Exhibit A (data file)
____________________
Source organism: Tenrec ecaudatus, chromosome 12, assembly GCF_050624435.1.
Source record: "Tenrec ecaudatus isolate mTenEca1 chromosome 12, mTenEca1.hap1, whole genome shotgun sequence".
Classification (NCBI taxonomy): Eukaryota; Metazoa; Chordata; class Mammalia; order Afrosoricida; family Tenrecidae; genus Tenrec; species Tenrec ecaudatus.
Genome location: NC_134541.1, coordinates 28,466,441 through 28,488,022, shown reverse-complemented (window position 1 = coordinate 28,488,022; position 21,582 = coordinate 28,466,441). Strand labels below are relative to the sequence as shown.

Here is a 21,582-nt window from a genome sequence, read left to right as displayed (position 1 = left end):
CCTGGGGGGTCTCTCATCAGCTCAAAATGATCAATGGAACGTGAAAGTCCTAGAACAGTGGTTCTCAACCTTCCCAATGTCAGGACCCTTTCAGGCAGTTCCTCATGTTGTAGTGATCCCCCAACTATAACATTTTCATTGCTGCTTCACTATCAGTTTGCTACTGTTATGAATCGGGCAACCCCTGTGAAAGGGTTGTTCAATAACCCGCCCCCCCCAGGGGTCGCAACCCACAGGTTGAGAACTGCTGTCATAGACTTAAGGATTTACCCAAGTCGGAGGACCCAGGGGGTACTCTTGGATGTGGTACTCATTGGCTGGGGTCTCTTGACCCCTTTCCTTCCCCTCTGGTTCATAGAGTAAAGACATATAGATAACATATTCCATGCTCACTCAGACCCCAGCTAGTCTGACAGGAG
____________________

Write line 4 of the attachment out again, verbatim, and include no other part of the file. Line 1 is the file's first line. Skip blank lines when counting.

Genome location: NC_134541.1, coordinates 28,466,441 through 28,488,022, shown reverse-complemented (window position 1 = coordinate 28,488,022; position 21,582 = coordinate 28,466,441). Strand labels below are relative to the sequence as shown.